Page 3 of 3
In 1954 an IBM patent lawyer contacted Atanasoff with an offer to break the Mauchly-Eckert patent. The patent was owned by IBM's rivals and so destroying it would be to IBM's advantage. Atanasoff refused at first and then agreed, beliving that they had a good chance of proving that he and Berry built a real computer before the ENIAC. But the pace of legal proceedings concerning patents is very slow and unfortunately Clifford Berry committed suicide in 1963 (Atanasoff has hinted several times that it might have been murder) and this lost them a key witness to the fact that the ABC had been built when Atanasoff claimed it had.
The case finally came to court in 1970 and Atanasoff demonstrated a reconstruction of the machine to the judge. It clearly made a big enough impression for the decision to be made in his favour. The judgement described Atanasoff as the inventor of the electronic computer and maintained that Eckert and Mauchly had built a machine that derived from the ABC. The patent was also overturned because ENIAC had been used on the H bomb calculations at least a year before the patent was filed.
The decision was announced on October 19th 1973 and had the bad luck to be up against the Watergate scandal for the attention of the national press. As a result, what might have been a big story, went virtually unreported. Atanasoff remained bitter that he didn't get the credit he deserved. He did get honours of a sort - Bulgaria gave him the Order of Saint Cyril and Saint Methodius, its highest scientific award. The rest of the scientific community has never been quite so sure.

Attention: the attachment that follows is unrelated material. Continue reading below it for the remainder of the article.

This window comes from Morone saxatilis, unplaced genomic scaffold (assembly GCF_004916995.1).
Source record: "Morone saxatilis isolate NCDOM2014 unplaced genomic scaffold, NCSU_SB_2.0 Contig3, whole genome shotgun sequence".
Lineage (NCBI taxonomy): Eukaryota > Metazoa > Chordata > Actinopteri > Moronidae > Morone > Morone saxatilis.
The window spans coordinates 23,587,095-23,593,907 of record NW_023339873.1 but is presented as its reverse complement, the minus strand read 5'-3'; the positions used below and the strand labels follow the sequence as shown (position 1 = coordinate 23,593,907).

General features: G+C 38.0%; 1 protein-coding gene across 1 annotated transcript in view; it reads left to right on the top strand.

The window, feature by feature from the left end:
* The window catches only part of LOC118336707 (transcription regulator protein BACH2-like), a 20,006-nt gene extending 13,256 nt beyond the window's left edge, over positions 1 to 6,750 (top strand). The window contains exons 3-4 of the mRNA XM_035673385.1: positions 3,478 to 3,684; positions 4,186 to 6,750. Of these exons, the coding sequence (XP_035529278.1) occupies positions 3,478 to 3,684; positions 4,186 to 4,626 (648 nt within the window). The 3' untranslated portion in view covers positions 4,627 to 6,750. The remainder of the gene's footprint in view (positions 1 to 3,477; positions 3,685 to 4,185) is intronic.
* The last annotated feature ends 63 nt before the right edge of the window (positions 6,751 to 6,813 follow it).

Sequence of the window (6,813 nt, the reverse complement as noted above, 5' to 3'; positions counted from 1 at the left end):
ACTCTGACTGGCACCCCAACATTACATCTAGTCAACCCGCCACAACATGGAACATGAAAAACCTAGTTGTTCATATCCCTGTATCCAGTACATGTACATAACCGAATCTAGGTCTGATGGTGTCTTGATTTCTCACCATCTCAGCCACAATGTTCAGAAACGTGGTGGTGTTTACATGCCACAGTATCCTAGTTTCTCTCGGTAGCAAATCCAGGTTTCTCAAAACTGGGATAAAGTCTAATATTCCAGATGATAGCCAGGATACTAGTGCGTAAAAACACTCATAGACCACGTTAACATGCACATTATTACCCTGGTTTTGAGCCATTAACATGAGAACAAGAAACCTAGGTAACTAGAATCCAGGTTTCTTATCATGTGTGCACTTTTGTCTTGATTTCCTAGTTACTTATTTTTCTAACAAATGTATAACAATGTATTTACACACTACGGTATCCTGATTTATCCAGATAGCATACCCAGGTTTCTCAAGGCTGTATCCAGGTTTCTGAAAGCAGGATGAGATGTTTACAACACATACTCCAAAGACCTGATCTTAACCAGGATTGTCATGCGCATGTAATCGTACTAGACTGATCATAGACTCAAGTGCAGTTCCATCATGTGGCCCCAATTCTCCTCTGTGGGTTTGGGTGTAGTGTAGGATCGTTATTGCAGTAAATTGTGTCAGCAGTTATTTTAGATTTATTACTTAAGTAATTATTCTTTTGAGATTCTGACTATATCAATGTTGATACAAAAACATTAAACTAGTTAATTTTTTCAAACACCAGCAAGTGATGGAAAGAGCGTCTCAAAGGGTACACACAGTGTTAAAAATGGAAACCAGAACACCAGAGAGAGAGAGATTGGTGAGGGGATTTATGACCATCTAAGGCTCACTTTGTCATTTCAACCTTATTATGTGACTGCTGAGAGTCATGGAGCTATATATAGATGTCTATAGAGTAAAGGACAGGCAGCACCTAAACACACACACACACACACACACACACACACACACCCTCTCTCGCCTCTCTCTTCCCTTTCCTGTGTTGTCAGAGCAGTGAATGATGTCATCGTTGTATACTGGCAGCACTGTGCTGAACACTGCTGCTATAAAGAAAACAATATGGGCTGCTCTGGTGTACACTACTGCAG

It is clear that the ABC was an early attempt at a digital computer but some claim that it was not the first such machine because it was never finished and working. Atanasoff claims that this is irrelevant because it was enough to demonstrate that his ideas were workable. However this just puts him in the position of having reinvented Babbage's ideas rather than actually building the first machine. The best evaluation of the ABC is that it was a collection of digital components rather than a complete system.
The key question is whether or not ENIAC was derived from the ABC, as the legal ruling states. The confusing factor here is whether or not Mauchly told Atanasoff of his work on digital computers at the time of their first meeting on 14 June 1941. Mauchly certainly wrote a letter in 1940, i.e. before the trip to see the ABC, about a digital design he was working on, but Atanasoff claims that Mauchly did not mention any such project.
Atanasoff and Mauchly were also at odds about what happened at the meeting. Atanasoff claimed that Mauchly "expressed joy" at seeing parts of the ABC work out some simple arithmetic. Mauchly stated,
"I found that although he used valves and did do it relatively cheaply he lost most of the advantage because he wasn't doing it fast."
Mauchly also claimed that Atanasoff couldn't make flip flops work reliably and the flip flop was the main component in the ENIAC.
The difference in viewpoint over the visit is striking. Atanasoff said Mauchly was fascinated. Mauchly said it was a waste of time. Whatever the truth it is likely that both Atanasoff and Mauchly had good cause to regret the short visit for many years.
The original ABC was eventually dismantled when the University converted the basement it occupied to classrooms, and the only item to be salvaged was a single memory drum. However in 1997 researchers from Ames Laboratory (located on the Iowa State campus) constructed a working replica at a cost of $350,000.